by Kamaria Greenfield, BCAP
When Texans look to their state capital, they see a diverse and sprawling metropolis of just under a million people, a vibrant cultural and economic hub, and a downtown skyline undergoing rapid transformation. Less visible is the city’s long and continued commitment to the energy efficiency of its built environment. Austin stands as a fine example of how a city can go beyond minimum statewide requirements to give its residents a better, greener future. In addition to adopting strong energy codes, the city has also taken a significant interest in renewable energy, including solar.
To support cities like Austin as they harness the power of the sun, the Building Codes Assistance Project (BCAP) and the Center for Sustainable Energy (CSE) have developed a new in-depth solar photovoltaic (PV) training course for design professionals. This work is part of the U.S. Department of Energy (DOE) SunShot Initiative.
The SunShot Initiative is a collaborative national effort that drives innovation to make solar PV energy fully cost competitive with traditional energy sources before the end of the decade. Within SunShot, the Solar Training and Education for Professionals (STEP) program specifically tackles soft cost barriers to solar deployment by providing education to key stakeholders in the transactional process: designers, builders, lenders, regulators, etc. BCAP’s role focuses on the leadership and business opportunities for architects and engineers in incorporating solar PV into all projects.
A track record of environmental concern and smart energy usage
Austin’s dedication to energy efficiency dates back to the 1990s, when the city created the first green building program in the United States. As of 2013, the Austin Energy Green Building program had rated more than 10,000 homes and 15,000,000 square feet of commercial space.
In September 2016, Austin updated its energy code to the 2015 IECC with local amendments. This iteration of the national model code includes an Energy Rating Index (ERI) compliance path, where homes can meet code by hitting a target HERS score. After ensuring efficiency in the building envelope, many builders choose to add solar panels to their homes, further cutting emissions and reducing homeowners’ utility bills. In the summer of 2015, the city council gave final approval to Austin’s Community Climate Plan, which set the ambitious but attainable goal of reaching community-wide net zero greenhouse gas emissions by 2050. Several stakeholders – including the Office of Sustainability and Austin Energy – have identified energy-related emissions as the leading emissions source and are calculating the best way to reach the interim reduction goal in 2020. One of their key strategies: Increasing the deployment of renewables, including solar.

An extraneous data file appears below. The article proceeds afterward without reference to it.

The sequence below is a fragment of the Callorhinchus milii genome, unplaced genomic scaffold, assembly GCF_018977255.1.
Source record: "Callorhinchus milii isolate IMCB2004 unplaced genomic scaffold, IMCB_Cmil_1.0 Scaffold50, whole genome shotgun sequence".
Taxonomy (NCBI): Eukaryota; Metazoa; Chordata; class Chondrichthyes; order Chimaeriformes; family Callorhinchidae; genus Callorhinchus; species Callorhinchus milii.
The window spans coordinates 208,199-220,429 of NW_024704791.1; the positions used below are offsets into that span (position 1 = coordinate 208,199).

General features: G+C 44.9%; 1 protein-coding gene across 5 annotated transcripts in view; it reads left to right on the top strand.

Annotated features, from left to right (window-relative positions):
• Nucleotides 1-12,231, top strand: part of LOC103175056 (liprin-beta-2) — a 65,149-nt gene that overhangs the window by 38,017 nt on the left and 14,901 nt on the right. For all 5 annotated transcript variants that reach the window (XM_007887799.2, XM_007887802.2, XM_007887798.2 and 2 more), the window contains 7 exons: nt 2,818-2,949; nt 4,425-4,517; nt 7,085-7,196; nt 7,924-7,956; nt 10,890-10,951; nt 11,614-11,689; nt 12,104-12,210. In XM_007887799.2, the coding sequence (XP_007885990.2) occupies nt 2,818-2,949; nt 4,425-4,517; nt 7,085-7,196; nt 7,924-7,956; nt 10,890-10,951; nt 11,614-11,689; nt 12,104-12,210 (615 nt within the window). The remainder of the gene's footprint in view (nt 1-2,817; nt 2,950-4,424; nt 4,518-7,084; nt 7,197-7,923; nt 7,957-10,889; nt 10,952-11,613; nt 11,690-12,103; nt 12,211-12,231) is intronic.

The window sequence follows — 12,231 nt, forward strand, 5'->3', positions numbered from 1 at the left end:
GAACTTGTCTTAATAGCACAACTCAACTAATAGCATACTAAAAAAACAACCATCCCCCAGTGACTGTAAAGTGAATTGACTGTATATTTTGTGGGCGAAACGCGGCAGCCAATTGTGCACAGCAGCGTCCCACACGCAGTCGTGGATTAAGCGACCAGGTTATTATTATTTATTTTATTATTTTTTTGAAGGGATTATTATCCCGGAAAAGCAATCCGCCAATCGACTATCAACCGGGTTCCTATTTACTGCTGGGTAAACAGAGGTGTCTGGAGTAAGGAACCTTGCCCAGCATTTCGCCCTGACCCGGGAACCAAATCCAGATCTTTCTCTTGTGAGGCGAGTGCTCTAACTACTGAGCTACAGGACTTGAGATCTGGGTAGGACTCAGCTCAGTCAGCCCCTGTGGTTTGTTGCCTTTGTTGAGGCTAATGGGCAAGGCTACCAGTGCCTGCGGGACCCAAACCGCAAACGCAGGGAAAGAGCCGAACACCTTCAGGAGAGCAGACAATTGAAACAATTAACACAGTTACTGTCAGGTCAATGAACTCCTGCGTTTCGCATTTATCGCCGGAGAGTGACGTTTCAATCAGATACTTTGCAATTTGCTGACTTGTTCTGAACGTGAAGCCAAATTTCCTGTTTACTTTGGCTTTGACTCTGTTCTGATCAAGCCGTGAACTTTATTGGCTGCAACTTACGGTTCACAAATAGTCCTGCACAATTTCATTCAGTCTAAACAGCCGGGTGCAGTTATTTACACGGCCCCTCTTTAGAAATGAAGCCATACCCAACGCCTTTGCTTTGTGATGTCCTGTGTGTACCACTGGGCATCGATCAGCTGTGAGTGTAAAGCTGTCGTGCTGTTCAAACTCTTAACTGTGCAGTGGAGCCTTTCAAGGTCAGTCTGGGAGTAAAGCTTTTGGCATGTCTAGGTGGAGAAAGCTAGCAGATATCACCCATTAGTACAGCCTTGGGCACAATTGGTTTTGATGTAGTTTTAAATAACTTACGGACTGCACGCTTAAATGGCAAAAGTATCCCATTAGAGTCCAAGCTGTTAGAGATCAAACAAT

Austin is the fastest-growing metro area in Texas – how many homes and businesses in the area could benefit from integrating solar into their designs? How many tons of greenhouse gas emissions could be averted between now and 2050 through the widespread deployment of renewable energy technologies?
Preaching to the choir
Many Austinites don’t need to be convinced of solar’s benefits because they’ve already witnessed them firsthand. Solar Austin, a nonprofit organization and a chapter of the Texas Solar Energy Society, has published a series of success story videos to highlight the positive impacts of going solar.
“I don’t know how to pump gas anymore,” a homeowner jokes in one video. “And that’s fine.” She and her husband, who live in West Austin with their children, use the energy generated by their rooftop solar panels to power their appliances and also to charge their electric car. The couple estimates that they’ve cut their electricity costs in half. Although Texas’s current state-level net metering policy leaves much to be desired, utilities in Austin and other major cities have forged ahead. Austin Energy, for example, charges its customers the normal residential rate per kilowatt hour but also credits solar production at the current Value of Solar Rate (see graphic below, originally posted by EnergySage).
A perfect opportunity for solar
Austin has a lot working in its favor: modern building energy codes, a city council with a clear vision for an energy efficient future, utilities working to encourage their customers to be early solar adopters, more than 100 solar companies in the greater metro area, and many residents who see the financial and environmental advantages of clean energy. With the addition of this in-depth training for design professionals, BCAP hopes that Austin will continue to provide efficiency inspiration for other Lone Star cities for years to come.